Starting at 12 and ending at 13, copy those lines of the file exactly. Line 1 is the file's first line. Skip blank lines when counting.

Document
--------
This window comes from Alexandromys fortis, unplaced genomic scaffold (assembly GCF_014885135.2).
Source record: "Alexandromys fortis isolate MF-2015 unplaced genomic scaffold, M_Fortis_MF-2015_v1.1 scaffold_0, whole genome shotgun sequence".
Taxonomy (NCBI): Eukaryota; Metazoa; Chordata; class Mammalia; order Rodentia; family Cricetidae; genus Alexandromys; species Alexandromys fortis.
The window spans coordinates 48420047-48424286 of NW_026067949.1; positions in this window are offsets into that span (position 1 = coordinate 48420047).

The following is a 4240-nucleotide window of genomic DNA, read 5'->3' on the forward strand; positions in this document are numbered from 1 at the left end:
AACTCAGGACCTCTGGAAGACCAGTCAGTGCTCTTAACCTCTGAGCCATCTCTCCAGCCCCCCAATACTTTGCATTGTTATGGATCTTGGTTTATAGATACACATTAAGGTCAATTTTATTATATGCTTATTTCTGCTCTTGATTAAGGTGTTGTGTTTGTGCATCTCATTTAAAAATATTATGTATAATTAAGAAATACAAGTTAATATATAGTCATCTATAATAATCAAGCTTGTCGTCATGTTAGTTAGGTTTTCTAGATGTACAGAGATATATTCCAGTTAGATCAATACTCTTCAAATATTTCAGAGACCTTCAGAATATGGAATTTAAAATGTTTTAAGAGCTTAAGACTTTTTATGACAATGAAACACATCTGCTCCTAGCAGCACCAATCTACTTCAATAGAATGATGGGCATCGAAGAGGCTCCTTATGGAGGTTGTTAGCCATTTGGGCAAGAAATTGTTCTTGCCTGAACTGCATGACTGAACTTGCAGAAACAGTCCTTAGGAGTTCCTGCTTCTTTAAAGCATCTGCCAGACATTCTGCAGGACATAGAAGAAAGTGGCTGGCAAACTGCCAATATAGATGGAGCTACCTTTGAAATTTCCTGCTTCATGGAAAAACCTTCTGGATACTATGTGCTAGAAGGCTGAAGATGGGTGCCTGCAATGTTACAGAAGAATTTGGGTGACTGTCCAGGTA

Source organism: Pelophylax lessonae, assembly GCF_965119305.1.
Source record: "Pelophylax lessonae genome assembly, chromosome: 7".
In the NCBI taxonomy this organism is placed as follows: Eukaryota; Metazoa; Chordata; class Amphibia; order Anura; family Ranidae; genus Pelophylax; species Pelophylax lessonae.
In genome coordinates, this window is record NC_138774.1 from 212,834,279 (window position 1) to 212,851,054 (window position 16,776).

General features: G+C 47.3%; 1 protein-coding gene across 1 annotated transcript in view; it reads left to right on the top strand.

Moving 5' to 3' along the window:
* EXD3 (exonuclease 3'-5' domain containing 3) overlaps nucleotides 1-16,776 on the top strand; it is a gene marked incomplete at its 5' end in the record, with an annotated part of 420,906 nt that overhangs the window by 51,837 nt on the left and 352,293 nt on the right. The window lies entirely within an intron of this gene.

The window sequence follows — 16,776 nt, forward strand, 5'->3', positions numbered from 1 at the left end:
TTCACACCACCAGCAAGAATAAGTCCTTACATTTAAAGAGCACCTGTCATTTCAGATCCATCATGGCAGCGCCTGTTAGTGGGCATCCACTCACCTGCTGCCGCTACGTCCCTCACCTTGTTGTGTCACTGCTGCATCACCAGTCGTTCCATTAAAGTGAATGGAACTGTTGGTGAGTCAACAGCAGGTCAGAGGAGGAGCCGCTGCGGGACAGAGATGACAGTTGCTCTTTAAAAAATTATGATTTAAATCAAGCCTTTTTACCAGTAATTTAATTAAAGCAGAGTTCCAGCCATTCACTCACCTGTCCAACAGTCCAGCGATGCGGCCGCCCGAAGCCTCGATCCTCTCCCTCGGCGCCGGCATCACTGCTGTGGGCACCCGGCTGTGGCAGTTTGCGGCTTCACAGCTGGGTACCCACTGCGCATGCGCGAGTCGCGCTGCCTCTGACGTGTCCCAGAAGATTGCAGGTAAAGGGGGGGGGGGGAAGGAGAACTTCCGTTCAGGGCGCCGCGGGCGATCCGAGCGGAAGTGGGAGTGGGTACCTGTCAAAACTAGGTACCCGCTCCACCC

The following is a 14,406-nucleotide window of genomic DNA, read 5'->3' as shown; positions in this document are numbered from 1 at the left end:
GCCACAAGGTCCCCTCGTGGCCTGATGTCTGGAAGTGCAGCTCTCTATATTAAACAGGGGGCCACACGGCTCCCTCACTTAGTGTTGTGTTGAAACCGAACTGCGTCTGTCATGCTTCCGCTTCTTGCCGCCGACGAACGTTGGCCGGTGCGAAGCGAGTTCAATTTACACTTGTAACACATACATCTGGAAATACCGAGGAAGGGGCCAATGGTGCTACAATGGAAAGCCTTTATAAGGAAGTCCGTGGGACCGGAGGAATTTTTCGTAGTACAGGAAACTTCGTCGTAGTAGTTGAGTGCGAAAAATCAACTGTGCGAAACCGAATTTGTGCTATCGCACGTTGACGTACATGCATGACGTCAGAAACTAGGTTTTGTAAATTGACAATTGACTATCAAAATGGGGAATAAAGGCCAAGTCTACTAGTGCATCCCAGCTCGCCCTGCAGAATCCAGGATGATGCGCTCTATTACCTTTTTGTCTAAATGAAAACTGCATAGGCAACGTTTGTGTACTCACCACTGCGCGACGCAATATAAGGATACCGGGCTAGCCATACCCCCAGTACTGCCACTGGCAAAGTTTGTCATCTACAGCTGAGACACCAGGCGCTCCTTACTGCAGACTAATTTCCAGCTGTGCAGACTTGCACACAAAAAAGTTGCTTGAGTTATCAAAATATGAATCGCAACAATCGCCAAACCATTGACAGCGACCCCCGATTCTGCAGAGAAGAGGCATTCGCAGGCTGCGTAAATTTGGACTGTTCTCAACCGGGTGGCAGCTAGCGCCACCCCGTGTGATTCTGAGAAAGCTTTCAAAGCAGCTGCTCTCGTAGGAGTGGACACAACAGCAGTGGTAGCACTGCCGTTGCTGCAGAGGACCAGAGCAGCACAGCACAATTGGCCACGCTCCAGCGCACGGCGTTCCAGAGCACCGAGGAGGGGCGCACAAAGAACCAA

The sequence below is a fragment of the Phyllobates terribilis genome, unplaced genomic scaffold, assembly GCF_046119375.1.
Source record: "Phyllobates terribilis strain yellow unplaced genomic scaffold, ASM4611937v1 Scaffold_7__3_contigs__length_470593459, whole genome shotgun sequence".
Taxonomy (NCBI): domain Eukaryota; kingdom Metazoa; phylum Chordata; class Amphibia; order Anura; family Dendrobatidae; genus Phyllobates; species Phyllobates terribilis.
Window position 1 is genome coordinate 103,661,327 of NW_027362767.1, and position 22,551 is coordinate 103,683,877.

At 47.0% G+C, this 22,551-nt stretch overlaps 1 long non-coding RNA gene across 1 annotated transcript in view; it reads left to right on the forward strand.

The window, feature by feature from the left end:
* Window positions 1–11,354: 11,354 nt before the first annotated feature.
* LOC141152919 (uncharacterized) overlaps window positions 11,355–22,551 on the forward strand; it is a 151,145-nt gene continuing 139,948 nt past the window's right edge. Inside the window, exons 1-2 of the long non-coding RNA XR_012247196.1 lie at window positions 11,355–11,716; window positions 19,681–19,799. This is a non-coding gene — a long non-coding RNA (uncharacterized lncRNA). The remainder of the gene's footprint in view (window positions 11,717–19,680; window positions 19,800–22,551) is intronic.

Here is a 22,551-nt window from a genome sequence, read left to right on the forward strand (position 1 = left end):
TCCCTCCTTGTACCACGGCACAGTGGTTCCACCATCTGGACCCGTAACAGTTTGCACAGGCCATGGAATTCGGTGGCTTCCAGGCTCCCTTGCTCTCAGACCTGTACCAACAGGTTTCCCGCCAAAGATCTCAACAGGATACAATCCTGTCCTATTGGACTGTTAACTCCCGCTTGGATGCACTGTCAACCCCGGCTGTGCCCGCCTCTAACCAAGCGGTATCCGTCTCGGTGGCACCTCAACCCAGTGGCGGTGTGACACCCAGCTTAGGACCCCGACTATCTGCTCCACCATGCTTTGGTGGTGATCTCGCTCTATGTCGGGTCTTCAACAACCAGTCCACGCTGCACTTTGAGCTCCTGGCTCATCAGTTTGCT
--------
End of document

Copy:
Moving 5' to 3' along the window:
* EXD3 (exonuclease 3'-5' domain containing 3) overlaps nucleotides 1-16,776 on the top strand; it is a gene marked incomplete at its 5' end in the record, with an annotated part of 420,906 nt that overhangs the window by 51,837 nt on the left and 352,293 nt on the right. The window lies entirely within an intron of this gene.